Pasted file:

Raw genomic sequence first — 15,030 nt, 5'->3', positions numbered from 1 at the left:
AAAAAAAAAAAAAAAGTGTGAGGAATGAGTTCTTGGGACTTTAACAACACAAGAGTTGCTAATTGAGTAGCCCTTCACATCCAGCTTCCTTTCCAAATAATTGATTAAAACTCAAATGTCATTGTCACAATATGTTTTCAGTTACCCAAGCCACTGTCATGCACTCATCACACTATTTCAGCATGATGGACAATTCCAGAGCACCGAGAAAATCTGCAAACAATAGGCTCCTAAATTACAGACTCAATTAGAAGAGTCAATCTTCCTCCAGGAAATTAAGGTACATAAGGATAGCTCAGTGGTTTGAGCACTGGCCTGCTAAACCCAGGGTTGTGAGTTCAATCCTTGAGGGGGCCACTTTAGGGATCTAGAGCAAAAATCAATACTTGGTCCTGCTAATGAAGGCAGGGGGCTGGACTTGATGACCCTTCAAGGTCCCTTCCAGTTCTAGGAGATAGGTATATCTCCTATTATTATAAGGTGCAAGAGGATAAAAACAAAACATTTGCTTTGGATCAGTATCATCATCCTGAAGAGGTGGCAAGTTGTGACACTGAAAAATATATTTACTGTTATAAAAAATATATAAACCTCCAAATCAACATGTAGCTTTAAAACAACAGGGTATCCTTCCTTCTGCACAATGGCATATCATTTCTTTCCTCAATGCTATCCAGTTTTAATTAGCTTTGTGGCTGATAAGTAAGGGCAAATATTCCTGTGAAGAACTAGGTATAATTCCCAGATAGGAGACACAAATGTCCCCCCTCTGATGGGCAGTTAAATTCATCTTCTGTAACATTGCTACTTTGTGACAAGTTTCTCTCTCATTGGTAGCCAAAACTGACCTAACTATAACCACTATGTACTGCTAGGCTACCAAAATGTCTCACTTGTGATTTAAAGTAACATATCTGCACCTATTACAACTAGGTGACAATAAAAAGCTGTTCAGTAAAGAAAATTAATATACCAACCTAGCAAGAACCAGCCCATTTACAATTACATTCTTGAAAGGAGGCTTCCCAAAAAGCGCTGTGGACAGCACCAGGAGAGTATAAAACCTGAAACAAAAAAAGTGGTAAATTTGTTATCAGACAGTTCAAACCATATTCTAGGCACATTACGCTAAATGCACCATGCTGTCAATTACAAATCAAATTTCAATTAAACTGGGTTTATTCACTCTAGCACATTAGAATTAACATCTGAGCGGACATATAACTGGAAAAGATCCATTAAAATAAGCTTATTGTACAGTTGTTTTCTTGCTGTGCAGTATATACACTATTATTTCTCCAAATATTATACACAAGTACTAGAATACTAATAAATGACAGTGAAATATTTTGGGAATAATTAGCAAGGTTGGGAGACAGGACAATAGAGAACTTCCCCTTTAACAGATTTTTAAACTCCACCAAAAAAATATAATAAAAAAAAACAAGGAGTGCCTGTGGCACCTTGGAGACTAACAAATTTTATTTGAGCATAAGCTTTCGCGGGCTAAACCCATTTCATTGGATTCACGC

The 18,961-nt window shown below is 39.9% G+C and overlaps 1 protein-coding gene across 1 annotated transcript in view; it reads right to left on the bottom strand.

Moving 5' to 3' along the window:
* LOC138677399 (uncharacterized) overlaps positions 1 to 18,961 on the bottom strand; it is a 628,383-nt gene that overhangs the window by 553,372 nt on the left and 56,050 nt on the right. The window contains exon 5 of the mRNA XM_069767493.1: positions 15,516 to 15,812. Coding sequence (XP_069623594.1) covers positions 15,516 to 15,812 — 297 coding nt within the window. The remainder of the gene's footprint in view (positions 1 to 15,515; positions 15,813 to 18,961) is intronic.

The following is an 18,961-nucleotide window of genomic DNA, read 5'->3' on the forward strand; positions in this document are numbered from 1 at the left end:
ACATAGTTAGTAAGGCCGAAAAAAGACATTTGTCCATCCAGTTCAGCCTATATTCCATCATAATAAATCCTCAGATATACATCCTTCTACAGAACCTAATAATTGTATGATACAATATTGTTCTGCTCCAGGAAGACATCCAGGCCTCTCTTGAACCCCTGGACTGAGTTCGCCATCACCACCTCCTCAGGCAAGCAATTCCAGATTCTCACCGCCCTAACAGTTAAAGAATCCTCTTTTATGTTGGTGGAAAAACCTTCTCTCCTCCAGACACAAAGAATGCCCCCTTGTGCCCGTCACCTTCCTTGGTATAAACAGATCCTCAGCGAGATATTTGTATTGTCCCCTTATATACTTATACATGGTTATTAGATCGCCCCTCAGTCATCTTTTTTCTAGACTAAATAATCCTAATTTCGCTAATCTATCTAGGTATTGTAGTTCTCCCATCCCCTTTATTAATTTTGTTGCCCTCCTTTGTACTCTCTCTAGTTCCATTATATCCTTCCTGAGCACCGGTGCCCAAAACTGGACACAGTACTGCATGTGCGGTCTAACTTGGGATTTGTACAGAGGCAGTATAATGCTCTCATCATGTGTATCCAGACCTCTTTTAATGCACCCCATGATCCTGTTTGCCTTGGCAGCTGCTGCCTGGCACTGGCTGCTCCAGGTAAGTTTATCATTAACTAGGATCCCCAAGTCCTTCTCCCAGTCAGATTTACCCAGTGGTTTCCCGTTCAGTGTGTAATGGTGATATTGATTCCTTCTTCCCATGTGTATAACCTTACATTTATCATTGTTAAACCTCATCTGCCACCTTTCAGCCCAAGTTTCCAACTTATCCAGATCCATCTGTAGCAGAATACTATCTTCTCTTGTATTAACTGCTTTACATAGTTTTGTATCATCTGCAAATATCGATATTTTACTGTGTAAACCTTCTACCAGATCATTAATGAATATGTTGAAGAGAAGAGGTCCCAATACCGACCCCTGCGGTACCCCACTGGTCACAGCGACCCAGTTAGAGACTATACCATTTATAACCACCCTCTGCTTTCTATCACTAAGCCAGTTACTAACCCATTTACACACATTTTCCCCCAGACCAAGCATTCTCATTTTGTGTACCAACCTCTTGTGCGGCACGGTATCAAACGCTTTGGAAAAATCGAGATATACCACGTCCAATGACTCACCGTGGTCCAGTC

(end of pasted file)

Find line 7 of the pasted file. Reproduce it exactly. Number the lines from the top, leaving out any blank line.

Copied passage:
ACATAGTTAGTAAGGCCGAAAAAAGACATTTGTCCATCCAGTTCAGCCTATATTCCATCATAATAAATCCTCAGATATACATCCTTCTACAGAACCTAATAATTGTATGATACAATATTGTTCTGCTCCAGGAAGACATCCAGGCCTCTCTTGAACCCCTGGACTGAGTTCGCCATCACCACCTCCTCAGGCAAGCAATTCCAGATTCTCACCGCCCTAACAGTTAAAGAATCCTCTTTTATGTTGGTGGAAAAACCTTCTCTCCTCCAGACACAAAGAATGCCCCCTTGTGCCCGTCACCTTCCTTGGTATAAACAGATCCTCAGCGAGATATTTGTATTGTCCCCTTATATACTTATACATGGTTATTAGATCGCCCCTCAGTCATCTTTTTTCTAGACTAAATAATCCTAATTTCGCTAATCTATCTAGGTATTGTAGTTCTCCCATCCCCTTTATTAATTTTGTTGCCCTCCTTTGTACTCTCTCTAGTTCCATTATATCCTTCCTGAGCACCGGTGCCCAAAACTGGACACAGTACTGCATGTGCGGTCTAACTTGGGATTTGTACAGAGGCAGTATAATGCTCTCATCATGTGTATCCAGACCTCTTTTAATGCACCCCATGATCCTGTTTGCCTTGGCAGCTGCTGCCTGGCACTGGCTGCTCCAGGTAAGTTTATCATTAACTAGGATCCCCAAGTCCTTCTCCCAGTCAGATTTACCCAGTGGTTTCCCGTTCAGTGTGTAATGGTGATATTGATTCCTTCTTCCCATGTGTATAACCTTACATTTATCATTGTTAAACCTCATCTGCCACCTTTCAGCCCAAGTTTCCAACTTATCCAGATCCATCTGTAGCAGAATACTATCTTCTCTTGTATTAACTGCTTTACATAGTTTTGTATCATCTGCAAATATCGATATTTTACTGTGTAAACCTTCTACCAGATCATTAATGAATATGTTGAAGAGAAGAGGTCCCAATACCGACCCCTGCGGTACCCCACTGGTCACAGCGACCCAGTTAGAGACTATACCATTTATAACCACCCTCTGCTTTCTATCACTAAGCCAGTTACTAACCCATTTACACACATTTTCCCCCAGACCAAGCATTCTCATTTTGTGTACCAACCTCTTGTGCGGCACGGTATCAAACGCTTTGGAAAAATCGAGATATACCACGTCCAATGACTCACCGTGGTCCAGTC